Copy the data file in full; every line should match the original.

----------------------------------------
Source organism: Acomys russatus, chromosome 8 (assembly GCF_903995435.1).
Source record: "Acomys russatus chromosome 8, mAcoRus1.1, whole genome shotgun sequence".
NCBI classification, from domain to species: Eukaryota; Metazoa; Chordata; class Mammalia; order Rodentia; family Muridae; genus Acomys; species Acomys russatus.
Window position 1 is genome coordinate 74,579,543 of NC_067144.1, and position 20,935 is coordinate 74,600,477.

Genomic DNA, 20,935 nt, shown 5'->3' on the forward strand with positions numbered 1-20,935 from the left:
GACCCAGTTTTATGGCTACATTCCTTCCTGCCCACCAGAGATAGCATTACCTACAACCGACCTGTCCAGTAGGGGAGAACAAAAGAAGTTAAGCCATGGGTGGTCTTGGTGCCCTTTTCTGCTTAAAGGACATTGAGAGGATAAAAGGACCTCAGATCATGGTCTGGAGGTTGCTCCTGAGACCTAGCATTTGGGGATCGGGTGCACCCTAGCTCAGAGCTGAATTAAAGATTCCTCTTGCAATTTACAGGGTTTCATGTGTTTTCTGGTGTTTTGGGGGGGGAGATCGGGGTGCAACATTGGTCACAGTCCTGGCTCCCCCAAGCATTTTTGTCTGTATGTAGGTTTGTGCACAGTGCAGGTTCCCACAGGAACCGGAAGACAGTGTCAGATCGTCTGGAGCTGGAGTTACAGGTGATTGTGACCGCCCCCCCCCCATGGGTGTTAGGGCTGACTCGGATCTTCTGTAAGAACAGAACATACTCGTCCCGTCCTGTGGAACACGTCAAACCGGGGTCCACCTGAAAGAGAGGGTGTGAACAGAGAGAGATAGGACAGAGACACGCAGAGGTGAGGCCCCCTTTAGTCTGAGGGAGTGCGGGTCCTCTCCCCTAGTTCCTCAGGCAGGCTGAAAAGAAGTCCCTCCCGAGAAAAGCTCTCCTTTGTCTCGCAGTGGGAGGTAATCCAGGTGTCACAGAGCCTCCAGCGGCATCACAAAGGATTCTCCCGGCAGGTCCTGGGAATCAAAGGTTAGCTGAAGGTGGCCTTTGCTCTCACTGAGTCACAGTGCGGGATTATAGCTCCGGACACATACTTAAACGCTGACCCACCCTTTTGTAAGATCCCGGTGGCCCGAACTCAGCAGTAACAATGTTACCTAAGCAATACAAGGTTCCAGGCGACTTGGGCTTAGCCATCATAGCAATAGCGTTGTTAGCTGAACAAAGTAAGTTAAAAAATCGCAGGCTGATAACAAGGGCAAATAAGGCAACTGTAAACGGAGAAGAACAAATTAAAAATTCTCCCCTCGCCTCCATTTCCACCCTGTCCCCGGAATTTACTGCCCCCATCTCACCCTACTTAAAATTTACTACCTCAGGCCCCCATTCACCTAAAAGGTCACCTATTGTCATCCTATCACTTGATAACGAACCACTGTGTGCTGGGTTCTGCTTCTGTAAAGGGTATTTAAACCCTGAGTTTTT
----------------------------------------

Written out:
Source organism: Acomys russatus, chromosome 8 (assembly GCF_903995435.1).
Source record: "Acomys russatus chromosome 8, mAcoRus1.1, whole genome shotgun sequence".
NCBI classification, from domain to species: Eukaryota; Metazoa; Chordata; class Mammalia; order Rodentia; family Muridae; genus Acomys; species Acomys russatus.
Window position 1 is genome coordinate 74,579,543 of NC_067144.1, and position 20,935 is coordinate 74,600,477.

Genomic DNA, 20,935 nt, shown 5'->3' on the forward strand with positions numbered 1-20,935 from the left:
GACCCAGTTTTATGGCTACATTCCTTCCTGCCCACCAGAGATAGCATTACCTACAACCGACCTGTCCAGTAGGGGAGAACAAAAGAAGTTAAGCCATGGGTGGTCTTGGTGCCCTTTTCTGCTTAAAGGACATTGAGAGGATAAAAGGACCTCAGATCATGGTCTGGAGGTTGCTCCTGAGACCTAGCATTTGGGGATCGGGTGCACCCTAGCTCAGAGCTGAATTAAAGATTCCTCTTGCAATTTACAGGGTTTCATGTGTTTTCTGGTGTTTTGGGGGGGGAGATCGGGGTGCAACATTGGTCACAGTCCTGGCTCCCCCAAGCATTTTTGTCTGTATGTAGGTTTGTGCACAGTGCAGGTTCCCACAGGAACCGGAAGACAGTGTCAGATCGTCTGGAGCTGGAGTTACAGGTGATTGTGACCGCCCCCCCCCCATGGGTGTTAGGGCTGACTCGGATCTTCTGTAAGAACAGAACATACTCGTCCCGTCCTGTGGAACACGTCAAACCGGGGTCCACCTGAAAGAGAGGGTGTGAACAGAGAGAGATAGGACAGAGACACGCAGAGGTGAGGCCCCCTTTAGTCTGAGGGAGTGCGGGTCCTCTCCCCTAGTTCCTCAGGCAGGCTGAAAAGAAGTCCCTCCCGAGAAAAGCTCTCCTTTGTCTCGCAGTGGGAGGTAATCCAGGTGTCACAGAGCCTCCAGCGGCATCACAAAGGATTCTCCCGGCAGGTCCTGGGAATCAAAGGTTAGCTGAAGGTGGCCTTTGCTCTCACTGAGTCACAGTGCGGGATTATAGCTCCGGACACATACTTAAACGCTGACCCACCCTTTTGTAAGATCCCGGTGGCCCGAACTCAGCAGTAACAATGTTACCTAAGCAATACAAGGTTCCAGGCGACTTGGGCTTAGCCATCATAGCAATAGCGTTGTTAGCTGAACAAAGTAAGTTAAAAAATCGCAGGCTGATAACAAGGGCAAATAAGGCAACTGTAAACGGAGAAGAACAAATTAAAAATTCTCCCCTCGCCTCCATTTCCACCCTGTCCCCGGAATTTACTGCCCCCATCTCACCCTACTTAAAATTTACTACCTCAGGCCCCCATTCACCTAAAAGGTCACCTATTGTCATCCTATCACTTGATAACGAACCACTGTGTGCTGGGTTCTGCTTCTGTAAAGGGTATTTAAACCCTGAGTTTTT